November 27

Stage 27 // Sarriá – Portomarín [22,2km]

When we arrive to Portomarín (image) today, it is going to be just three days to go… Does this help?

Portomarín is one of the most interesting cases for contemporary archaeology in the Camino. A pintorersque village, the construction of the Belesar dam in the MIño river (the largest in the Northwest) flooded the place, so some of the main buildings were transported to a nearby mount (its current location). So, even if it looks old, it is not the original place but rebuilt in 1962.

Our dictator Franco was very well known for the construction of Dams…

Leila Papoli-Yazdi, Mahsa Sabaghi, Omran Garazhian & Fahimeh Tajnia

Illusion, by Ali Roustaeeyanfard

Short-term contracts, rising rental prices, fragile environmental conditions, and increasing poverty are the main parameters of rapid changes in urban areas of many developing countries. During the last couple of years, immigration to the cities has been intensified due to political conflicts and environmental changes. Nevertheless, the instability of wages has put pressure on the subaltern and poor communities to move constantly between different neighborhoods of the cities. The marginalized areas around the cities are developing quickly, or as we see in the cities like Hong Kong, the growth may even happen vertically and in the form of skyscrapers where the poor live.

One of the most terrible forms of instability that happens as a consequence of extreme poverty when more low-income families and unemployed people are forced to move on or around the landfills, which are the result of drastic consumption attitude of the well-off classes and their intention towards garbage-making.  In Rio, Moscow, Tehran, Cairo, Beijing, and many other megacities of the world, the poor and the middle-class are losing the stability of their life. To find a job, the young generations have to move from city to city and even from country to country. This harsh situation shapes new subcultures, communities, identities, and collections of material culture. Due to their instability, these communities keep only a few essential things and always wonder about the next rental contract and moving process.

Archaeologically speaking, instability and mobilization of the mentioned communities leave a series of material cultures behind: the abandoned villages, trash remained from moving process (such as boxes), developing marginalized areas, re-used items scattered around the ghettos and extremely vulnerable architecture of slums.

Through “Blurred futures,” the authors are going to encourage the participants from different countries to share their experiences about instability, mobility, poverty, the materiality left behind, and the future of the mentioned process with the audience.

Ali Roustaeeyanfard – Illusion

Ali Roustaeeyanfard is an independent painter and photographer. Born in 1975 in Tehran, he received his BA in archaeology and art history from the University of Tehran. Ali started painting as a teenager and gradually enriched his artistic experiences through working with different materials, techniques, and subjects. History has always been one of his main concerns and he has often used historical photos in his work. Ali believes in ordinary people as the agents of history. In his historically inspired works, he challenges the dominance of the political elites’ history. Since 2018, he has been designing book covers, mostly in the realm of archaeology, cultural heritage, and history.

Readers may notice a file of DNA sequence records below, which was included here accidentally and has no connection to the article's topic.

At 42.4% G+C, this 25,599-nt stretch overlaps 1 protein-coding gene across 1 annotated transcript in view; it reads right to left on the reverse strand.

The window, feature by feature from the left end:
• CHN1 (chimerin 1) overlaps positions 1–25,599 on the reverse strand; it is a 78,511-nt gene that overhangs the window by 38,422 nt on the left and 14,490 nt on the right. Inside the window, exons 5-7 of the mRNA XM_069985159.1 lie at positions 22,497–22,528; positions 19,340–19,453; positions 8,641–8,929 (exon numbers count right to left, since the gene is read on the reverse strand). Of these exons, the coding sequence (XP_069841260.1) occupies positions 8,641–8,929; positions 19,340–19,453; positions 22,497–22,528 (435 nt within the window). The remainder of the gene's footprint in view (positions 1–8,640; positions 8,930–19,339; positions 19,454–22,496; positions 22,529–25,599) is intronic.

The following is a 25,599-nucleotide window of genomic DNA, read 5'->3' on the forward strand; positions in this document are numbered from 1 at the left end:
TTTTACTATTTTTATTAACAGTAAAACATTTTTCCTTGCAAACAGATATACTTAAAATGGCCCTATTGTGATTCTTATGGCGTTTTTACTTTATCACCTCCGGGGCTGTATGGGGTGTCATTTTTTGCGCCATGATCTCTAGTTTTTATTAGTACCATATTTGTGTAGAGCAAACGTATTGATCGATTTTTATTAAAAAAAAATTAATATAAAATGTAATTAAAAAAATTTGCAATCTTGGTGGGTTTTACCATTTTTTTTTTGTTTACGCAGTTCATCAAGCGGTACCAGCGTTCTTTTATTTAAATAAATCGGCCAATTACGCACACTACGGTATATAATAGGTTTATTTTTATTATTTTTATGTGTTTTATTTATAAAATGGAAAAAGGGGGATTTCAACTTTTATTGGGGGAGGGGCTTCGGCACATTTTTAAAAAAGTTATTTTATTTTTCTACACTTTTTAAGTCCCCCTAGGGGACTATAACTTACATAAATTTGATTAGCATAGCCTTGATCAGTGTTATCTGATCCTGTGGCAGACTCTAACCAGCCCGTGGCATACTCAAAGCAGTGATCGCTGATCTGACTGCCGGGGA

Ali has displayed his work in several individual exhibitions in Iran and participated in several group exhibitions in Iran and the USA. In 2011, he received an art residency fellowship from Art Omi Foundation in the USA. Since January 2021 he has been living in Heidelberg, Germany, where he spends most of his time fostering new ideas, artistic techniques, and innovative ways of artistic expression.

Ally Zlatar – The Last Yugoslavia

Pooya Kazemi Esfeh – The survivors: sub-narrations

As an immediate consequence of lock down in Iran, the dormitories were closed, and public fear appeared. Numerous university students had to return to their hometowns. After a few months, some of them returned to
Tehran. But, after a while, several were forced to leave Tehran again. This happened as the result of the influence of extreme inflation on the living costs, rent, and even daily necessities. Many other individuals chose to continue living in Tehran; Despite all difficulties, living in Tehran is tied to their identities and independence. These individuals, who I am one of them, are the survivors of these drastic situation.
“The survivors: sub-narratives” is a booklet project particularized to describe the daily life of young individuals from Middle classes who moved to Tehran. The project has two sections: the first one serves as an introduction to the project and is a photographic biography of my own life during the pandemic, which is associated with monologic notes in Persian. The second section is on the narrations of a graduate students and students, my friend, who lived in Tehran. Also, the texts of this section are part of interviews that I conducted which represent the thoughts of informants about their life and experience of living in Tehran. Eventually, this project is the story of young people who struggle to stay in Tehran and shape their identity.

Omran Garazhian – The face of an immigrant

Leila Papoli-Yazdi – Emotions to immigration

Sakineh Arabnejad – Like a semi-naked body

Join us for this day of presentations live from

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